who'd

who'd

 (ho͞od)
1. Contraction of who would.
2. Contraction of who had.

who'd

(huːd)
contraction of
who had or who would

who'd

(hud)
contraction of who would.

who'd

short for who would, who should, who had.
References in classic literature ?
Who'd ever go to marry you without a shilling to your vortune?"
"Who'd have thought what?" cries Miss Crawley, stamping with her foot.
"There, who'd have thought it?" said Agafea Mihalovna.
And those who'd fain know how we fared Follow and find us, Safe on the hills, with all the world Safely behind us.
Who'd have thought it of him--him so gentle--like and all!
But there are plenty of people who go blustering about, declaring that two of our Cabinet Ministers ought to be hung, who'd turn round and give you the life if you hinted for a moment that the same sort of thing in a far worse degree was going on amongst men who are wearing the King's uniform."
He'd need have--some luck by-and-by to make up for all this--else I don't know who'd have an eldest son."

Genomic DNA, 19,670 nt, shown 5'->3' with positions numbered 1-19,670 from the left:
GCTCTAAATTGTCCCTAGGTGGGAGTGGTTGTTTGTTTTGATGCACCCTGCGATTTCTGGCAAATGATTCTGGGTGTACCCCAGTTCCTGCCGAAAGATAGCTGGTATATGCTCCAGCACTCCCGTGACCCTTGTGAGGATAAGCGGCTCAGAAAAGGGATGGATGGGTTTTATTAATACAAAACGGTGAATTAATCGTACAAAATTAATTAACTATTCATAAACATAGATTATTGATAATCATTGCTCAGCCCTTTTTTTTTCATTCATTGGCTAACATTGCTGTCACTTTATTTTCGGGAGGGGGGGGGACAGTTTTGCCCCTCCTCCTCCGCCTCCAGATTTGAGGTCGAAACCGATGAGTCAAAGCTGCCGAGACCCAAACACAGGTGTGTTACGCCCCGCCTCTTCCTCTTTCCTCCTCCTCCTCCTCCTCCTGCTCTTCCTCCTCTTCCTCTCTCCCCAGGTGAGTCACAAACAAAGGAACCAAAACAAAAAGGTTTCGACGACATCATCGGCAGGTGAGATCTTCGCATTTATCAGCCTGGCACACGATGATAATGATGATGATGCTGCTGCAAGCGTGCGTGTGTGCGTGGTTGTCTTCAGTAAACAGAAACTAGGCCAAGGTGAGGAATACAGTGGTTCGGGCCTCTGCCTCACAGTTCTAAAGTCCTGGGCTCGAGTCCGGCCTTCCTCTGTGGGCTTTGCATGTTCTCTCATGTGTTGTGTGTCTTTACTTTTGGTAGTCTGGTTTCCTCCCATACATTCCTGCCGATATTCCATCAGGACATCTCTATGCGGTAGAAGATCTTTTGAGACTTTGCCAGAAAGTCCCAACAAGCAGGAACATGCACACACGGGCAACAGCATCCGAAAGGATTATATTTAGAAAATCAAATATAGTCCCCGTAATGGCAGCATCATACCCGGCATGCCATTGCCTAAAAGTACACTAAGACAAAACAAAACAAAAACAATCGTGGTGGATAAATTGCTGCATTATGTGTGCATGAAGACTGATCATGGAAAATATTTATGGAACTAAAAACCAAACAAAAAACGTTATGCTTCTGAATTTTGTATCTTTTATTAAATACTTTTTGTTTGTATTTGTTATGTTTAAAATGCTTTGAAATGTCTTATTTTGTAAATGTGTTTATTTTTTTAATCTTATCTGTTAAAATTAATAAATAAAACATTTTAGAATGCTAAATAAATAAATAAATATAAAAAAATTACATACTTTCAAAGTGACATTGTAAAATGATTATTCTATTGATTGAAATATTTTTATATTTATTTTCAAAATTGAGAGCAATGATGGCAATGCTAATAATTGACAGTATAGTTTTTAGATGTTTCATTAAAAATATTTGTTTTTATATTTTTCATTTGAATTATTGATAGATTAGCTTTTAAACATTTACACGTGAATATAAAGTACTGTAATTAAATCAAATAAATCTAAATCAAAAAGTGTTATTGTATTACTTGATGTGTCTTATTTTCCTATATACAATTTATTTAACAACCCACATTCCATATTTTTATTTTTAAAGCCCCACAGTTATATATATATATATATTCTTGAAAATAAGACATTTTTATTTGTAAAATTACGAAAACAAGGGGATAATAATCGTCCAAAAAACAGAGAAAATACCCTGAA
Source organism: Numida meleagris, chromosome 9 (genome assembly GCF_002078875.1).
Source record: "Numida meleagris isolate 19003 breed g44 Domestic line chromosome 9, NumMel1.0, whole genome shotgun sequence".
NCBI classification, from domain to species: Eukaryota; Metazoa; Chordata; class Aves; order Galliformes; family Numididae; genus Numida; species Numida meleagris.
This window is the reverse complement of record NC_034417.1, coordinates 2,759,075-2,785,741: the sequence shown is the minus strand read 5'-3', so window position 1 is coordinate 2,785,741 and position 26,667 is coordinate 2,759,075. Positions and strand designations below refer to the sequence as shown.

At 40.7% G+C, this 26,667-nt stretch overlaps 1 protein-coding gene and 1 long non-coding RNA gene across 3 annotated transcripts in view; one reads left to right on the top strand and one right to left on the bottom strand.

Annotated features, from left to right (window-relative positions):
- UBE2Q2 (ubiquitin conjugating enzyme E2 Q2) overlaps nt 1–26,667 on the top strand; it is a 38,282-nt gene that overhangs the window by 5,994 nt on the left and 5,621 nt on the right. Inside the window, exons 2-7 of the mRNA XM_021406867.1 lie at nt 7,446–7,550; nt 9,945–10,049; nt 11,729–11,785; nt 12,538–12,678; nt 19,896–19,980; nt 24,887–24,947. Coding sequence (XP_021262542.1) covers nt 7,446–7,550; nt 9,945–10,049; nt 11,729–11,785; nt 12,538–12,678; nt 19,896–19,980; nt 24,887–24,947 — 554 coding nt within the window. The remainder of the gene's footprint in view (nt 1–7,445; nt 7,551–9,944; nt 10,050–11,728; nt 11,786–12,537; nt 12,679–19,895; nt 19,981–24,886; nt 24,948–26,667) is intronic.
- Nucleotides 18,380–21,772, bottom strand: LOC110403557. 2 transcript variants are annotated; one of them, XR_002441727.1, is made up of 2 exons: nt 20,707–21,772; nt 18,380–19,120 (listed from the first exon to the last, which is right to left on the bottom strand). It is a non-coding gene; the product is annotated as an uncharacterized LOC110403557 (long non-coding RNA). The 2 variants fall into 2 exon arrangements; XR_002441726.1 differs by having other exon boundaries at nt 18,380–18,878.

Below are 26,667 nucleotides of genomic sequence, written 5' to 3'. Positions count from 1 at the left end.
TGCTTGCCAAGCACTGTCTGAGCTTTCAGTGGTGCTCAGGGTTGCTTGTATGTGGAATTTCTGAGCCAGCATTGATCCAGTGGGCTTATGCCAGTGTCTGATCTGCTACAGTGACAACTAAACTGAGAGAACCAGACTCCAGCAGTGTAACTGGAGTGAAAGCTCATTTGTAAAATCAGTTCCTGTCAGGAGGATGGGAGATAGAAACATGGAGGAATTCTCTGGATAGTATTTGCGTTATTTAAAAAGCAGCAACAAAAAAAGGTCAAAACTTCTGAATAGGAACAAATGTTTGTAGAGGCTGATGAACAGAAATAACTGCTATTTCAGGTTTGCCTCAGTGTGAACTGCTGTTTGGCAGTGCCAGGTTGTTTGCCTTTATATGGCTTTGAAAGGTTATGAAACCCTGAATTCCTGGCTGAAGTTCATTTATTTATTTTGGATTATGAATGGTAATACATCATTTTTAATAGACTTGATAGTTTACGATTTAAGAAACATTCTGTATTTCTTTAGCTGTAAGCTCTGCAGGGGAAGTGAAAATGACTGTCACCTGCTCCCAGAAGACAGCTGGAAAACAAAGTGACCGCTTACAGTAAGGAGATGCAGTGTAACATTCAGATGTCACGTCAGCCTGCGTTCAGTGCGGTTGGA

You see, I was right on the outside of the fighting and I got a knock on the head with the butt-end of a spear, and was a bit silly for a moment, and a great chap, who'd seen me near Trent and guessed I was somebody, picked me up as though I'd been a baby and carried me off.
`Uncle Jim, if I wasn't ME who'd I be?' and, `Uncle Jim, what would happen if God died?' He fired them two off at me tonight, afore he went to sleep.
It's worse than being in the whirled woods, the last day of the year; Who'd go climbing after chestnuts now?
But I'm bringing her up and not Rachel Lynde, who'd pick faults in the Angel Gabriel himself if he lived in Avonlea.
Now here comes the surprise - the placebo effect was so powerful that the group who'd had an incision but didn't have any treatment recovered just as well as the patients who'd had the full treatment.

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